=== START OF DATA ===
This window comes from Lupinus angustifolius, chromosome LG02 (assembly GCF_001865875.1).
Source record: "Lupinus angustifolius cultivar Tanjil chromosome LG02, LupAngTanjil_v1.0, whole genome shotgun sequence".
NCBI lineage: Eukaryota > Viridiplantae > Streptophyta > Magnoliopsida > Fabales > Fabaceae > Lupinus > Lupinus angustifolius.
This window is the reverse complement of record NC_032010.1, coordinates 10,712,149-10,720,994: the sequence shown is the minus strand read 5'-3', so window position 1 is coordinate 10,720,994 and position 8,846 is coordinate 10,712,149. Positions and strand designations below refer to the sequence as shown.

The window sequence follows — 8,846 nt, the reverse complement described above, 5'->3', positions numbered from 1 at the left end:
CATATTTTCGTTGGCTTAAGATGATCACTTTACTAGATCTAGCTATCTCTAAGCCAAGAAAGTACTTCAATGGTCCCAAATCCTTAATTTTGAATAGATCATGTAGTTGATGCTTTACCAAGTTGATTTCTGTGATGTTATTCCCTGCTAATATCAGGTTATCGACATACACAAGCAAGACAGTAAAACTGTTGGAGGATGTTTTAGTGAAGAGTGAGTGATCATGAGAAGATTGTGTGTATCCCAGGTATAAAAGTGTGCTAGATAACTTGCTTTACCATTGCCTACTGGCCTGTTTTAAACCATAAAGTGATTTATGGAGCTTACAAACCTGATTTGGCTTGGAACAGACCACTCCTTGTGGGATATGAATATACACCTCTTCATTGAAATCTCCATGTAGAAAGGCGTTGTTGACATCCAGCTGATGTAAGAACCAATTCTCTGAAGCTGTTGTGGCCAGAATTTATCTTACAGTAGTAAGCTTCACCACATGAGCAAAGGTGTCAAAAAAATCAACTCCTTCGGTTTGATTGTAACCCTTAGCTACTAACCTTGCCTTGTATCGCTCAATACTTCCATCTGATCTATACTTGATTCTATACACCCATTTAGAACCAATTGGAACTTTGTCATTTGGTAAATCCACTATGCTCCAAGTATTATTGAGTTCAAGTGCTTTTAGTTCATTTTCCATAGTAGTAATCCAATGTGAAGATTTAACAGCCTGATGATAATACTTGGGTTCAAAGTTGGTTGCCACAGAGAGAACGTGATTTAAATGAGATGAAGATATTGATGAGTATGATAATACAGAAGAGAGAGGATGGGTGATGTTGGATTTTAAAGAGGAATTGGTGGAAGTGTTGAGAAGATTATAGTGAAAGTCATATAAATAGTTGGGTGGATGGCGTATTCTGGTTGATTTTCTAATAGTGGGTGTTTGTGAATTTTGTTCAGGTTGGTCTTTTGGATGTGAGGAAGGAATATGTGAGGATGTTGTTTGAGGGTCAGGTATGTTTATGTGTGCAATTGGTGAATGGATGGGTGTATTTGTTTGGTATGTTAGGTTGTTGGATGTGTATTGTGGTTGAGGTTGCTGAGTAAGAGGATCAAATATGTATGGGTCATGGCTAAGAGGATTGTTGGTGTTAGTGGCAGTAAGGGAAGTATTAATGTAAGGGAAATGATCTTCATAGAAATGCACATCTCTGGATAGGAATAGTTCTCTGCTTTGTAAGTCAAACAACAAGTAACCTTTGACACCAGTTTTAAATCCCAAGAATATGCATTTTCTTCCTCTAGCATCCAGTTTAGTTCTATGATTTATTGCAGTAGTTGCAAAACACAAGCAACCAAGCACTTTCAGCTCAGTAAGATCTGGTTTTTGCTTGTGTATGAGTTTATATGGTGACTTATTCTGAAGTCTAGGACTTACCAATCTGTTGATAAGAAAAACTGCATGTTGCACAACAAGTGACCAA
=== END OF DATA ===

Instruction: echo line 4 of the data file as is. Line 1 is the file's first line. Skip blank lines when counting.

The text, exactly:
This window is the reverse complement of record NC_032010.1, coordinates 10,712,149-10,720,994: the sequence shown is the minus strand read 5'-3', so window position 1 is coordinate 10,720,994 and position 8,846 is coordinate 10,712,149. Positions and strand designations below refer to the sequence as shown.